In normal operation, in the production of constant diameter tubing, both the drive rollers 55 and 56 turn at approximately the same speed and preferably with the main drive roller 55 turning at a constant speed. The roller 56 may be varied in speed under the control of the size sensing roller 85 to correct any change in diameter of the helical convolution being produced.
Any increase in the helical diameter causes the size sensing roller to rise from its normal position, which through electronic control means varies the speed of the motor 79 driving the roller 56, with the roller 56 then increasing in speed. This increase in speed of the roller 56 in relation to the roller 55 reduces the diameter of the helix being produced until the size-sensing roller 85 has returned to its normal position.
If the size-sensing roller drops below its normal position, the roller 56 will reduce in speed until the helix has caused the sensing roller to return to its normal position.
To change the diameter of the helixal tube, the horizontal sensing rollers 104 are moved into position relative to the axial centre line of the helical tube. This change may be made at any time either before or during the time that the helix is being produced.
As the rollers 104 are connected to move with the roller 85 but through half the distance when the hand wheel 100 is rotated the sensing roller 85 will be positioned to vary the speed of the roller 56 and the diameter of the helical convolution which is being produced will change, thus permitting the diameter of a tube to be progressively varied as it is produced either to produce a tube having a constant taper along its length or a tube of varying dimension along its length.
As the tube being formed rotates in any of the foregoing embodiments support means are provided such as the frame bars 106 having on them anti-friction roller 109. To provide for adjustment of the helix angle, the bars 106 and roller 109 may be suitably mounted for movement as a "Y"-shaped assembly carried by a base mounted on a monorail (not shown).
In the form shown in FIG. 15 the joining roller 110, which corresponds to the roller 30 of FIG. 7, and the feed roller 111, which corresponds to the compound feed roller 33 of FIG. 7 are carried on a frame 112 which can rotate in a ring 113 on a chassis 114 provided with transport wheels 115, the frame 112 also carrying a motor 116 which drives the feed roller 111 through a chain 117. In this embodiment a strip 1 is fed between the rollers 110 and 111 and when a first convolution has been formed it is held against rotating in any suitable manner and if drive continues the rollers 110 and 111 force the frame 112 around in the ring, and the chassis 114 is moved forward as the helical tube is formed.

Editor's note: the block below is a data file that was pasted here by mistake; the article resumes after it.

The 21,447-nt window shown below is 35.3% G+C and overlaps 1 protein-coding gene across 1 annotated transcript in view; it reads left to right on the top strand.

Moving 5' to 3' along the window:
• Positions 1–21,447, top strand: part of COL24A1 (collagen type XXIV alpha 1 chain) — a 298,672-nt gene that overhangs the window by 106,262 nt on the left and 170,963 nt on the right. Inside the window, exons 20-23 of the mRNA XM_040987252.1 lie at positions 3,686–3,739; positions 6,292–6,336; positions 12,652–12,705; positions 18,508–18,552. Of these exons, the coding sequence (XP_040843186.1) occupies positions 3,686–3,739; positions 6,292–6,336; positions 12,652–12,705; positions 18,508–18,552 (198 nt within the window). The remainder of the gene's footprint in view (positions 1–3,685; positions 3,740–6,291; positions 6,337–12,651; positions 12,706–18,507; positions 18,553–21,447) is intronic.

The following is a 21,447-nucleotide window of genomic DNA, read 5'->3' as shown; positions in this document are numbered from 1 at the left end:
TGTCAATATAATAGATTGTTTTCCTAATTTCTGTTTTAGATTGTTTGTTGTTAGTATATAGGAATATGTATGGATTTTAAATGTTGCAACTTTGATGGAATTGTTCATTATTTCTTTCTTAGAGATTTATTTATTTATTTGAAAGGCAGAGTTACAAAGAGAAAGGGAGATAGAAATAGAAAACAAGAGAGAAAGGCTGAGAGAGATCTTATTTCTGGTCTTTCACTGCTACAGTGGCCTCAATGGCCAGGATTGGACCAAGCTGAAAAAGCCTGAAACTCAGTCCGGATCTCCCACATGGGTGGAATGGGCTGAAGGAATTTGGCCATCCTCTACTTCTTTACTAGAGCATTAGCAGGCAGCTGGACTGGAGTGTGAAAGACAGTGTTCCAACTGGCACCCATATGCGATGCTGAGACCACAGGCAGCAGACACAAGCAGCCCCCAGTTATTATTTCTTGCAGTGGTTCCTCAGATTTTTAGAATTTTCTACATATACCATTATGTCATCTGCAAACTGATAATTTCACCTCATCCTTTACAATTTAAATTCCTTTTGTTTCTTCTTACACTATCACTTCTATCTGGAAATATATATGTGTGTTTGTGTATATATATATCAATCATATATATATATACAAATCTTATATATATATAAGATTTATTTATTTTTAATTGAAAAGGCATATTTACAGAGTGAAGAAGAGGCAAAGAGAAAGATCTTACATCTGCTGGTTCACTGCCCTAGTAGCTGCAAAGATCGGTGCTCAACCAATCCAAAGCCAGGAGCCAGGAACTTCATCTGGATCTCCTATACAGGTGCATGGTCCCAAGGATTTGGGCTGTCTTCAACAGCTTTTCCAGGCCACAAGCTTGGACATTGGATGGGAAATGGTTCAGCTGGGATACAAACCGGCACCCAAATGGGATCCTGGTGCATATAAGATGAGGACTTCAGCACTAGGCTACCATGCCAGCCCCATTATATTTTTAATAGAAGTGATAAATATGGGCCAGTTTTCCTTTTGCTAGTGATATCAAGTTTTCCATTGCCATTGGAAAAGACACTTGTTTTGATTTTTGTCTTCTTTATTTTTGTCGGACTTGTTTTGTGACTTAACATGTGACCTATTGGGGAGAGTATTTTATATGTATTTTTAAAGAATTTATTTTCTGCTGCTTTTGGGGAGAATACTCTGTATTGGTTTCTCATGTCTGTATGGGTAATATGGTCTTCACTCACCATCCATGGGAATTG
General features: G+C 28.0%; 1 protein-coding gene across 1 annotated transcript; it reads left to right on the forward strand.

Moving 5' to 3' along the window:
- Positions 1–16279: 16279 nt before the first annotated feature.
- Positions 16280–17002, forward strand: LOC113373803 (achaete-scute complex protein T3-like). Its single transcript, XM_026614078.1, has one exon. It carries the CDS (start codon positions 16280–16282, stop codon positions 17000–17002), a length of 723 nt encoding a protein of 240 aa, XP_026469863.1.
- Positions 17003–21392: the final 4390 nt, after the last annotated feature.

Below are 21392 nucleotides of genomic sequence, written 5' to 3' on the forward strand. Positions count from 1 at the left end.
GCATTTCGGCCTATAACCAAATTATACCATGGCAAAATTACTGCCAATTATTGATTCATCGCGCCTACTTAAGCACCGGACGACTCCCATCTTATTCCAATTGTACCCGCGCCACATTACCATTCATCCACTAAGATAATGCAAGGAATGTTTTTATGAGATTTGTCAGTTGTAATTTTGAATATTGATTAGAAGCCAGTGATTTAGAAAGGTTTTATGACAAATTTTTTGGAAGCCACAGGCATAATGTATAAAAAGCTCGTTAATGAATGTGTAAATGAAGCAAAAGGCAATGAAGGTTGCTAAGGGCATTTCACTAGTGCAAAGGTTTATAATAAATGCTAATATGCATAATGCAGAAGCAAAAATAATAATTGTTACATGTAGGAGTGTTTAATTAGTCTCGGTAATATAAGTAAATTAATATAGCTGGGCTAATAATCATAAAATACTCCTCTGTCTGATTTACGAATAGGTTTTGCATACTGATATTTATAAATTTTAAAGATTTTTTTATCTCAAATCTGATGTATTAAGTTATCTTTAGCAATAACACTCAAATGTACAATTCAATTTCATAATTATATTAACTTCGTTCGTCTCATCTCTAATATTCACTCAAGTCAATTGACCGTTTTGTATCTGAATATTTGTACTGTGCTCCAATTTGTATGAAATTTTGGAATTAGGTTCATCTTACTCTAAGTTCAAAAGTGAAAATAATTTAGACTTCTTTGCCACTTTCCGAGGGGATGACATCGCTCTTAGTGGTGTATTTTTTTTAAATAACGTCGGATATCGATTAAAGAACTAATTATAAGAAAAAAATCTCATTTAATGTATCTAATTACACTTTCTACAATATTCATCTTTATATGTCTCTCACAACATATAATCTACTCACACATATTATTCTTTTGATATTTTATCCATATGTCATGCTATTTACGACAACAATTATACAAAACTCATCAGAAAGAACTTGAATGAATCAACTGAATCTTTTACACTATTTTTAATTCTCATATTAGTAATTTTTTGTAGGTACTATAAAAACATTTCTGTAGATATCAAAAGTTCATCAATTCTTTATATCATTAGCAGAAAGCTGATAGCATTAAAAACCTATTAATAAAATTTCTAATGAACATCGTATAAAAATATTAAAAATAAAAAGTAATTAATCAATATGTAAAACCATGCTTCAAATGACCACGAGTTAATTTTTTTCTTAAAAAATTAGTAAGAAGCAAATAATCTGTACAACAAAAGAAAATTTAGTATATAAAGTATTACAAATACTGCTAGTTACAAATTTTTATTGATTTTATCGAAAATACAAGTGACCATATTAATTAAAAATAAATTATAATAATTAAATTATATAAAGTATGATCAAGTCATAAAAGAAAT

To allow the rotation the frame 112 has on its circumference a track 120 engaged by rollers 121 rotatably carried in the ring 113 fixed to the chassis 114.
As in operation the frame 112 rotates as the drive roller 111 drives the frame around by reaction of the helical tube which is prevented from rotating. The strip 1 must be fed to between the rollers 110 and 111 and this can be achieved by mounting a spool 122 with a coil of strip 123 on it (shown in dotted lines) on a support shaft 124 on the frame 112 the strip can be unwound and by following generally the path of the arrow 125 will feed to between the rollers 110 and 111.
The drive roller 111 is of similar construction to that shown in FIG. 7 for the roller 33, that is it has a resilient portion X and a resilient but expandible portion Y which is tensioned by the nut 127 to determine the required differential drive to produce the required diameter of the helically formed tube.
This form of device is particularly suitable for large tubes which, for instance, must be embedded in the ground, and can be formed by allowing the chassis 114 to move forward as the tube is manufactured.
This principle can, of course, be applied in various ways but the machine must be shaped to allow free feed to the rollers 110 and 111.
The electrical feed to the motor 116 can be taken to it in any suitable manner.
The machine described in this Figure may be changed for hand operation by simply mounting the spindles of the rollers 110 and 111 on an arm secured to a spindle on a support frame at the axis of the tube to be formed and rotating the roller 111 by a hand crank whereupon the rollers will drive the arm around the helical convolution of the tube.
Obviously the roller 111 can be replaced by the two-roller assembly shown particularly in FIG. 9 rather than the embodiments shown which uses a single variable-diameter roller.
So far as the sealing of the helical joint in the tube is concerned, this can be achieved by engaging the rib 27 in the groove 26 and locking it by forcing the locking rib 29 behind the expanded end of an adjacent rib 28 of the strip 1, but a sealant can be applied to the joint through, for instance, a tube T as shown in FIG. 1. Sealant could be pre-applied to the strip or a sealing compound could be used, and if the helical tube is to be strengthened a strengthening member such as a wire or a high tensile ribbon could be fed in with the strip, for instance, at the area designated 131 in FIGS. 4 and 5 or at any of the areas 132 between the ribs when these are present.